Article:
Social Engineering Fraud is a real and increasing risk to organizations of all types and sizes. Our insurance carrier partners and our clients continue to see a dramatic increase in attempted – and successful – attacks of this type. The hacking of personal data, devices and networks has become almost routine. To paraphrase the former FBI Director James Comey: There are two kinds of people in the US, those who have been hacked and those who have been hacked and don’t know it. In 2015, there was a 270% increase in victims of social engineering fraud over the prior year. The average amount loss per attack was $130,000 and 59% of attacks were directed at small and medium sized businesses. Money voluntarily given by individuals to criminals will most certainly continue to increase.
Recently, it came to my attention how few of us actually take full advantage of the services offered by our association, YBAA. I’m going to make an educated guess that most of you joined YBAA to advance your business. You might have joined for the educational seminars, the ability to network with your fellow brokers, the accreditation that your business gets for being part of an industry related association or for something as simple as gaining access to our professional forms. The bottom line is that by joining an organization such as YBAA you are showing the retail customer that you are a committed professional in the industry. It is my opinion that the single most important thing you can do, as a “Yacht Sales Professional,” is to acquire your CPYB certification as soon as you are eligible. The ability to pass the CPYB exam and become certified is one of, if not the most important benefit available to the members of our association. What are you waiting for?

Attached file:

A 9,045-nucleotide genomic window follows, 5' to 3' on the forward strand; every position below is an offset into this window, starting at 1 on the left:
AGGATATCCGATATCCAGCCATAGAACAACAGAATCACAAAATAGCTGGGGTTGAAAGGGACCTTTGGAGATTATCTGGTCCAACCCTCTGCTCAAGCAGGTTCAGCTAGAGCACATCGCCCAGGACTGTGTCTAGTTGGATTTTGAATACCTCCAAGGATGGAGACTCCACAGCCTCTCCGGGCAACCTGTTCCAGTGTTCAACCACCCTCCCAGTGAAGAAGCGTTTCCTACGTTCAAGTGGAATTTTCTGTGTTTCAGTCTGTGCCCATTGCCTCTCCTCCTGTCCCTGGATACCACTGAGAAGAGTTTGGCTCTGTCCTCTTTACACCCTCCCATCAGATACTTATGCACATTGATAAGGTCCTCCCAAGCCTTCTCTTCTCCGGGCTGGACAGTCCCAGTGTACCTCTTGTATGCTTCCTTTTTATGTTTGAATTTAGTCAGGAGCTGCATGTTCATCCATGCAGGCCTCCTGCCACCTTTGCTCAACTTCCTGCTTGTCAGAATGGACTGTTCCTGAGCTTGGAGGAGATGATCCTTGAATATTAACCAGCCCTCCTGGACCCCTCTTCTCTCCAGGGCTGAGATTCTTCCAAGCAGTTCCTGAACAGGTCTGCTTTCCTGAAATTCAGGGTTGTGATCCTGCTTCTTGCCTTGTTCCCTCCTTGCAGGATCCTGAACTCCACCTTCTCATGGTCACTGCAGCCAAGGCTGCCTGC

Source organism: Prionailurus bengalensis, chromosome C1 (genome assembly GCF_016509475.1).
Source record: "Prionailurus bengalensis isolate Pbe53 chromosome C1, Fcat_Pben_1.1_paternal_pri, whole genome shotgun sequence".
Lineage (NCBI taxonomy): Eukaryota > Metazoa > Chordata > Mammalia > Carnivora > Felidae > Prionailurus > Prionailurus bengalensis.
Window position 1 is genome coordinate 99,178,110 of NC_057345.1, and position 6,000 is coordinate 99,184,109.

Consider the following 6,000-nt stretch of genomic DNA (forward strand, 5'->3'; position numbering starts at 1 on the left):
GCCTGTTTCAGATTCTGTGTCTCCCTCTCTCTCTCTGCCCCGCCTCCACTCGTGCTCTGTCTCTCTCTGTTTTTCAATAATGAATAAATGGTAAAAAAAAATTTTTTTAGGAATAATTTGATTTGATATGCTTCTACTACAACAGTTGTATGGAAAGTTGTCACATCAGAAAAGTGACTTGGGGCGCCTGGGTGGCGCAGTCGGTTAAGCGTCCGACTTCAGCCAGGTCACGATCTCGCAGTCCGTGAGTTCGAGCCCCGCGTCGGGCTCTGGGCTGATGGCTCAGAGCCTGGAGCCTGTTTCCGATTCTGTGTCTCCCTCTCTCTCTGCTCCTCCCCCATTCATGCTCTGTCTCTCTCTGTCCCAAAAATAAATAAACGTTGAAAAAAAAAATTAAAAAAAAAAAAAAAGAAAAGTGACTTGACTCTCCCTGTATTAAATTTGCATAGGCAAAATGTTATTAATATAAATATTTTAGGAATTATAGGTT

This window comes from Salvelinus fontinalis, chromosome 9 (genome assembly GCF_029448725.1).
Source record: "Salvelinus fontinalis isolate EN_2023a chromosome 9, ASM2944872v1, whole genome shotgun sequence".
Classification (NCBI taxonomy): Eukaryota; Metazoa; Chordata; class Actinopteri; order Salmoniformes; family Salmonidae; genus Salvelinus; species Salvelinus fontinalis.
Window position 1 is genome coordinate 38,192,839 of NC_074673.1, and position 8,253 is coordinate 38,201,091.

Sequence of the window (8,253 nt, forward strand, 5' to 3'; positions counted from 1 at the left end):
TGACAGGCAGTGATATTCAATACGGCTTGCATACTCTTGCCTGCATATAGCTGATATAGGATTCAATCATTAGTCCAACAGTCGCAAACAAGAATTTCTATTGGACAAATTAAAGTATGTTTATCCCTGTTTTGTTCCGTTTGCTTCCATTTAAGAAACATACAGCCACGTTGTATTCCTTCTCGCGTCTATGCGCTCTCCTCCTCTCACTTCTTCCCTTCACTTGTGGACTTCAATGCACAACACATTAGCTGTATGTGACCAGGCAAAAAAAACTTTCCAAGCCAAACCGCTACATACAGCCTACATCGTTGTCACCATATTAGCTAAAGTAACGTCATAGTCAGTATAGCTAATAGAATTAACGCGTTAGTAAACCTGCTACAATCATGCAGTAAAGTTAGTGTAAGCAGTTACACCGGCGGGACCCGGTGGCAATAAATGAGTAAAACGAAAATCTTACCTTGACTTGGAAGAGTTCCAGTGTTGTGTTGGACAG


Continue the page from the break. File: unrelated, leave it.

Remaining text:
Often a Broker, or any reasonable person, examines the legal aspects of particular situation only to be left with the feeling that they have just looked down a rabbit hole into a Lewis Carroll inspired wonderland. The reason is that frequently the law and reality have nothing to do with one another. In the reality of a broker’s world, a deal is not rejected and a contract survives even though the buyer may want a few fixes after survey. The buyer will frequently “conditionally accept” the vessel as long as this or that is fixed. The law sees this in a way which is different than the reality of brokerage. From the point of view of the law, the buyer made an offer which was accepted by the seller, at which point, there was a "meeting of the minds". The meeting of the minds included a term allowing the buyer to later reject the vessel, ending the contract, with no penalty. That is what the buyer does with the conditional acceptance when it is used in place of an addendum.
It’s terrific to get together with fellow industry professionals. I am always grateful to Vin and his staff for arranging these meetings. On this occasion, one topic really captured my attention.
The national Certified Professional Yacht Broker (CPYB) program, supported and sponsored by all seven broker associations in North America, recently welcomed John Adey, President of the American Boat and Yacht Council (ABYC) as a member of their Certification Advisory Council.